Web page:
Uncle of a teen who wants to help his nephew communicate with his dad

iVillage Member
Registered: 01-02-2014
Uncle of a teen who wants to help his nephew communicate with his dad
14
Thu, 01-02-2014 - 8:44pm

Hi,

Recently my brother asked if I could come talk to my nephew because his grades have been dropping in school.  Some background info on my brother:

1. Single working dad

2. He works the graveyard shift and goes to school in the day time so its hard for him to find time to talk to his son.

3. I can't say for sure but I'm sure having this schedule makes him stressed out and irritable at times.

After talking to my nephew, I found out that he needs to get tutoring and help with staying organized.  I asked him why didn't he come to his dad when his grades started dropping and he said he doesn't know (I suspect maybe because he's afraid of how his dad will react to the bad news).  While I'm always happy to help my brother, I feel like there should be an easier or at least more effective way for my nephew and his dad to communicate.  I don't have any kids yet so I don't know what its like to be a parent of a teen but I do feel like there's a communication barrier between teens and their parents.

What tools have you guys used to help with communication?  Are there any external tools or applications that would help?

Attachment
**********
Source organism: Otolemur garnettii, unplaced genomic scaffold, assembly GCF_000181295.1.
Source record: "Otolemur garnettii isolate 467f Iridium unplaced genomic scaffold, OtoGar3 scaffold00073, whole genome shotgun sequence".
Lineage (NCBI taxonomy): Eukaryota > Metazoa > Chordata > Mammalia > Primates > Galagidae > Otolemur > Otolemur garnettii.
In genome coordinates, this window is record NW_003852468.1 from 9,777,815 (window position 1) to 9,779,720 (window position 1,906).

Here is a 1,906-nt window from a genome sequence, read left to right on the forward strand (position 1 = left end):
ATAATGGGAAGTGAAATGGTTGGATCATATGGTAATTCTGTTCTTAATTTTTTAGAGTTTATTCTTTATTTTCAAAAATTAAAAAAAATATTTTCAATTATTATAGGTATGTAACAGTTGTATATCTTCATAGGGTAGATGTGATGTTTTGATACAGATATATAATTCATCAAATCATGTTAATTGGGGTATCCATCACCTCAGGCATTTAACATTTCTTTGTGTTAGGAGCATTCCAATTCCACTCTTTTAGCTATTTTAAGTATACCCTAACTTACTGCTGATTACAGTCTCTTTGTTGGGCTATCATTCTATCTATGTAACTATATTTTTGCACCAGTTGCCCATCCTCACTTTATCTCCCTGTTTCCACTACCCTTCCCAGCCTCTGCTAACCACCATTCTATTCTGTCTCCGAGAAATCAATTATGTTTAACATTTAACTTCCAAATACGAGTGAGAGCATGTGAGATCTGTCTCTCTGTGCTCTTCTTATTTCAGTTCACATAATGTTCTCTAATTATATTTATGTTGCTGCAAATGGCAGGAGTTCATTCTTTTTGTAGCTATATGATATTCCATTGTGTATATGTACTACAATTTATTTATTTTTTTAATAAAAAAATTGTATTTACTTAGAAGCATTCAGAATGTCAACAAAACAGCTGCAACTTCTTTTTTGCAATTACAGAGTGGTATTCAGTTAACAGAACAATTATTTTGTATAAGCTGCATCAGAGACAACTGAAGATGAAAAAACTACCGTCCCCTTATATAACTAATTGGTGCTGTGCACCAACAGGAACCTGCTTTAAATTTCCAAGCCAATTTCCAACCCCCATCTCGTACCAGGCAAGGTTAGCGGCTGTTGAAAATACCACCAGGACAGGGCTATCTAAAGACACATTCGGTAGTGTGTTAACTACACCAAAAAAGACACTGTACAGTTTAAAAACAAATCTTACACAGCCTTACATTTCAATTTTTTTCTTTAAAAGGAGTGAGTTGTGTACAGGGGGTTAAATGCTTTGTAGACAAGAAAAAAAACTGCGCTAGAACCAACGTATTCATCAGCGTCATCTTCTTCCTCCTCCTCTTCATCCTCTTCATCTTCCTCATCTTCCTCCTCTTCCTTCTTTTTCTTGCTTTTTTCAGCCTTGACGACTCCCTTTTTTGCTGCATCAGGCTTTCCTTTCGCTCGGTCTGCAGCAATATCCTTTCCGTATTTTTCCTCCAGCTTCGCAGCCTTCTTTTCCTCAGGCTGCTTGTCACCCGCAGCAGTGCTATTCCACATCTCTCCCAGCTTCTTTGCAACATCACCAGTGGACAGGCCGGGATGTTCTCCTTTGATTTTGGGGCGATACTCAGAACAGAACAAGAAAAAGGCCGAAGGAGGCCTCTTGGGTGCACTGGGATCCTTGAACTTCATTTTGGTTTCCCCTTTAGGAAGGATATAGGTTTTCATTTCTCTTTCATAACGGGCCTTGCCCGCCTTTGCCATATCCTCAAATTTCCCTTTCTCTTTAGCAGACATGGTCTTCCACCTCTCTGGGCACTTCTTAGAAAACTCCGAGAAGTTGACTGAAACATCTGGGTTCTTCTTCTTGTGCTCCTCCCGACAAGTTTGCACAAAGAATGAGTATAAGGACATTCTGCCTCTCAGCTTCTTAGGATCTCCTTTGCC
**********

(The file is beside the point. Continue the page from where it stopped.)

Thank you!!!

Pages

Avatar for sabrtooth
iVillage Member
Registered: 12-03-1999

There is no "communication barrier" between teens and their parents unless there is also a commonsense barrier.  The way I communicate with people, is to TALK TO THEM.  No tools, no apps, no magic, no rocket science.

If you brother is working all night, going to school all day, and sleeping somewhere in there also, WHO IS SUPERVISING THIS CHILD???  WHO IS PAYING ATTENTION TO HIM???  WHO IS TALKING TO HIM???   The answer is, obviously, nobody.

Your brother needs a good swift kick.  Tell him to sit down, WITHOUT DISTRACTIONS, and talk to his kid.  Pay attention to what he says, and what he DOESN'T say.  Talk about who his friends are, what he does in school, & after school.  Tell him to go to the school with his son, and talk to the guidence counselor, the special ed counselor, and the dean.  Find out what THEY recommend.  Find out WHAT his son has been doing, not doing, and what he needs.  Then do EVERYTHING they suggest.  In addition, get the kid the tutor he asked for, and if your brother still can't be bothered, then he should pay someone to actually be there when his son get home from school, feed him, talk to him, supervise him, and care about him.

iVillage Member
Registered: 01-02-2014

Sabrtooh, thanks for the reply although your response was a bit harsh.  My brother is a great dad and not a deadbeat that your post seems to imply.  Maybe I wasn't descriptive in my original post so I apologize for that.  My brother works as a Support Engineer at Netflix during the graveyard shift.  He is going back to school in the day time to get his college degree.  He does all this as a single parent because he loves his son and wants to create a better future for them.

The struggle here isn't the lack of effort, he has talked to his son before and tries to stay as involved in all aspects of his life as possible.  I feel that the his busy lifestyle along with my nephews busy lifestyle (school, sports, government) makes it hard for them to consistently find the time to talk and I'm asking if there are tools to help.

Avatar for elc11
Community Leader
Registered: 06-16-1998